Commonly Used Anti-depressionMedications and Dental Implant Failures!
In the September 2014 issue of the Journal of Dental Research (JDR) a group of researchers found that selective serotonin reuptake inhibitors (SSRI’s) the most common form of anti-depression medication, were associated with higher rates of dental implant failure! This was attributed to a reported decrease in bone formation and an increase in bone fractures in the same group of patients.
In the time period between 2007 and 2013 close to 1000 dental implants were followed closely and in patients that were taking SSRIs the rate of implant failure was twice as much at 10.6%, versus the non-SSRI group at 4.6%. Additionally in this retrospective study it was found that smaller diameter implants of less than 4 mm and smoking were also associated with a higher risk of implant failure.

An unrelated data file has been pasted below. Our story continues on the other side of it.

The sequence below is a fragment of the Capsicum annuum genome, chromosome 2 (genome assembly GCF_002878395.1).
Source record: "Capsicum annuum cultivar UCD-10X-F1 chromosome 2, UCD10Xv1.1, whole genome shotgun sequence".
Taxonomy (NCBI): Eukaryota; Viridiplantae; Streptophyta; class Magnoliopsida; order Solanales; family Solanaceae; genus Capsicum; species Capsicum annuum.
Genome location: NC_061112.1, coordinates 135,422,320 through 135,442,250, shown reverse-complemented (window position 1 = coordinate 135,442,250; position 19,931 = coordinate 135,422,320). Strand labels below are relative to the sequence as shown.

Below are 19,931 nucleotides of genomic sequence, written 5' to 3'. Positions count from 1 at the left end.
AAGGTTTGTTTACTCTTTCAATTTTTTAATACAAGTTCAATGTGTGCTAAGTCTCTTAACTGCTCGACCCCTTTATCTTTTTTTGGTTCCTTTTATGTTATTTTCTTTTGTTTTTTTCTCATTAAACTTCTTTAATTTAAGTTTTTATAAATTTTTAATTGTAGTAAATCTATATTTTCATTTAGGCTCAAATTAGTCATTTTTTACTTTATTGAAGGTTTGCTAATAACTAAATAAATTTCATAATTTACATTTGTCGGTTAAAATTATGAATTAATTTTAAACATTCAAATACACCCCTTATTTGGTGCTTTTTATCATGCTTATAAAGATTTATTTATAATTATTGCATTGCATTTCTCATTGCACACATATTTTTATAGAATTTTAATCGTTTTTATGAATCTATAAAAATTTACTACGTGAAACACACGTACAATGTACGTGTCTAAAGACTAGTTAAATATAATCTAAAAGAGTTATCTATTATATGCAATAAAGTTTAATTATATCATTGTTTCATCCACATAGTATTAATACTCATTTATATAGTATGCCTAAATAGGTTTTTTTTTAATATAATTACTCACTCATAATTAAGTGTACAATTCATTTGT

This is a very interesting finding and warrants further research into the relationship between the medications that we take in a regular basis and its impact surgical outcomes, such as dental implant placement.
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